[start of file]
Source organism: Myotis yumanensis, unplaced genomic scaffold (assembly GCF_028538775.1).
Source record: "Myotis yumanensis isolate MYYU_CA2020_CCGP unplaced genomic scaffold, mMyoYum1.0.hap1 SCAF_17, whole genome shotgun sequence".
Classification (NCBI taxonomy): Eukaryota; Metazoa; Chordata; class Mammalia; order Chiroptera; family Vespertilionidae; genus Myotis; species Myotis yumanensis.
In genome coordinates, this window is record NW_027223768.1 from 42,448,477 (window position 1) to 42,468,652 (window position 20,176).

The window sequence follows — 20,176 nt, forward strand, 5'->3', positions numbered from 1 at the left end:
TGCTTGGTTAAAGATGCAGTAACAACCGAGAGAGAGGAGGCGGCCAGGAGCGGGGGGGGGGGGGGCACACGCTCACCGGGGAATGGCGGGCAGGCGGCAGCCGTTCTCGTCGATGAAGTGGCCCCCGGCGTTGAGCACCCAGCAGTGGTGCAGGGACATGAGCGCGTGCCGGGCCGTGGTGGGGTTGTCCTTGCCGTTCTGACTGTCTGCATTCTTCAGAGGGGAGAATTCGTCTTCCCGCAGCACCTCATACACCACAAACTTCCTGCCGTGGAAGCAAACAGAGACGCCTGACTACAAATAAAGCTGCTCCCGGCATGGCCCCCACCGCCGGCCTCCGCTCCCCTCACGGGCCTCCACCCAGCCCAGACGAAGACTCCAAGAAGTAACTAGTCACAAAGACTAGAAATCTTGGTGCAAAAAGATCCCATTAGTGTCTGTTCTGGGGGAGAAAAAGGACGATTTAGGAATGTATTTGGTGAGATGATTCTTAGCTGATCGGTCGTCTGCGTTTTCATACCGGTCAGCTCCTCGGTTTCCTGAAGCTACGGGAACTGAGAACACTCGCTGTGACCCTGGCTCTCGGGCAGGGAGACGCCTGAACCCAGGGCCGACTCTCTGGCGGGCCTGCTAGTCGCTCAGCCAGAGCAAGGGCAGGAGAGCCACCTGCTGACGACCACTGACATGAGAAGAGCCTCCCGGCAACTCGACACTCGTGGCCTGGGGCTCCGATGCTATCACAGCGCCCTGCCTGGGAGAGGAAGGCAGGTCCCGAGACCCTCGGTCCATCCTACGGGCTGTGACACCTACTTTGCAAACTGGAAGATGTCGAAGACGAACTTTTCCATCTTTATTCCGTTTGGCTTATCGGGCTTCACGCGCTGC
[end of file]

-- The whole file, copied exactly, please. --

Source organism: Myotis yumanensis, unplaced genomic scaffold (assembly GCF_028538775.1).
Source record: "Myotis yumanensis isolate MYYU_CA2020_CCGP unplaced genomic scaffold, mMyoYum1.0.hap1 SCAF_17, whole genome shotgun sequence".
Classification (NCBI taxonomy): Eukaryota; Metazoa; Chordata; class Mammalia; order Chiroptera; family Vespertilionidae; genus Myotis; species Myotis yumanensis.
In genome coordinates, this window is record NW_027223768.1 from 42,448,477 (window position 1) to 42,468,652 (window position 20,176).

The window sequence follows — 20,176 nt, forward strand, 5'->3', positions numbered from 1 at the left end:
TGCTTGGTTAAAGATGCAGTAACAACCGAGAGAGAGGAGGCGGCCAGGAGCGGGGGGGGGGGGGGCACACGCTCACCGGGGAATGGCGGGCAGGCGGCAGCCGTTCTCGTCGATGAAGTGGCCCCCGGCGTTGAGCACCCAGCAGTGGTGCAGGGACATGAGCGCGTGCCGGGCCGTGGTGGGGTTGTCCTTGCCGTTCTGACTGTCTGCATTCTTCAGAGGGGAGAATTCGTCTTCCCGCAGCACCTCATACACCACAAACTTCCTGCCGTGGAAGCAAACAGAGACGCCTGACTACAAATAAAGCTGCTCCCGGCATGGCCCCCACCGCCGGCCTCCGCTCCCCTCACGGGCCTCCACCCAGCCCAGACGAAGACTCCAAGAAGTAACTAGTCACAAAGACTAGAAATCTTGGTGCAAAAAGATCCCATTAGTGTCTGTTCTGGGGGAGAAAAAGGACGATTTAGGAATGTATTTGGTGAGATGATTCTTAGCTGATCGGTCGTCTGCGTTTTCATACCGGTCAGCTCCTCGGTTTCCTGAAGCTACGGGAACTGAGAACACTCGCTGTGACCCTGGCTCTCGGGCAGGGAGACGCCTGAACCCAGGGCCGACTCTCTGGCGGGCCTGCTAGTCGCTCAGCCAGAGCAAGGGCAGGAGAGCCACCTGCTGACGACCACTGACATGAGAAGAGCCTCCCGGCAACTCGACACTCGTGGCCTGGGGCTCCGATGCTATCACAGCGCCCTGCCTGGGAGAGGAAGGCAGGTCCCGAGACCCTCGGTCCATCCTACGGGCTGTGACACCTACTTTGCAAACTGGAAGATGTCGAAGACGAACTTTTCCATCTTTATTCCGTTTGGCTTATCGGGCTTCACGCGCTGC